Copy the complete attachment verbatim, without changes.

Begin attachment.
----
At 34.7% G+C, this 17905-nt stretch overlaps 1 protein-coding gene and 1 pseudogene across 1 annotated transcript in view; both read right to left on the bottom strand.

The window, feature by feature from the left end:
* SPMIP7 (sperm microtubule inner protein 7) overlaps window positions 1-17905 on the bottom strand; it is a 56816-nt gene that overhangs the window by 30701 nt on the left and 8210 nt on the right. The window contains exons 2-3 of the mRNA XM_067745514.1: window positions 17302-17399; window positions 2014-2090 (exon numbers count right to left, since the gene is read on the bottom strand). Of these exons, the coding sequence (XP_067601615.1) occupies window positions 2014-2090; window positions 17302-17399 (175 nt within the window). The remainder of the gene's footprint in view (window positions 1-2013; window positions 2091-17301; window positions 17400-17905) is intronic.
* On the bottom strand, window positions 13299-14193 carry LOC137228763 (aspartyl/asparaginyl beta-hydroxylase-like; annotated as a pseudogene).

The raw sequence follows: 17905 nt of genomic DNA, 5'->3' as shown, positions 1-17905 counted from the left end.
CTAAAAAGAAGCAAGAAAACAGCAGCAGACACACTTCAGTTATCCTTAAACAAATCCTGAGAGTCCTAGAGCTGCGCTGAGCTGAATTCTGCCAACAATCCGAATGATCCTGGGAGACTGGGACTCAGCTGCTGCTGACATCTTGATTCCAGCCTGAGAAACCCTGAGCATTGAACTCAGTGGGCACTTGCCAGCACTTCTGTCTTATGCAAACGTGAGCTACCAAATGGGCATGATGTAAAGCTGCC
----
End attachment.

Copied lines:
At 34.7% G+C, this 17905-nt stretch overlaps 1 protein-coding gene and 1 pseudogene across 1 annotated transcript in view; both read right to left on the bottom strand.

The window, feature by feature from the left end:
* SPMIP7 (sperm microtubule inner protein 7) overlaps window positions 1-17905 on the bottom strand; it is a 56816-nt gene that overhangs the window by 30701 nt on the left and 8210 nt on the right. The window contains exons 2-3 of the mRNA XM_067745514.1: window positions 17302-17399; window positions 2014-2090 (exon numbers count right to left, since the gene is read on the bottom strand). Of these exons, the coding sequence (XP_067601615.1) occupies window positions 2014-2090; window positions 17302-17399 (175 nt within the window). The remainder of the gene's footprint in view (window positions 1-2013; window positions 2091-17301; window positions 17400-17905) is intronic.
* On the bottom strand, window positions 13299-14193 carry LOC137228763 (aspartyl/asparaginyl beta-hydroxylase-like; annotated as a pseudogene).

The raw sequence follows: 17905 nt of genomic DNA, 5'->3' as shown, positions 1-17905 counted from the left end.
CTAAAAAGAAGCAAGAAAACAGCAGCAGACACACTTCAGTTATCCTTAAACAAATCCTGAGAGTCCTAGAGCTGCGCTGAGCTGAATTCTGCCAACAATCCGAATGATCCTGGGAGACTGGGACTCAGCTGCTGCTGACATCTTGATTCCAGCCTGAGAAACCCTGAGCATTGAACTCAGTGGGCACTTGCCAGCACTTCTGTCTTATGCAAACGTGAGCTACCAAATGGGCATGATGTAAAGCTGCC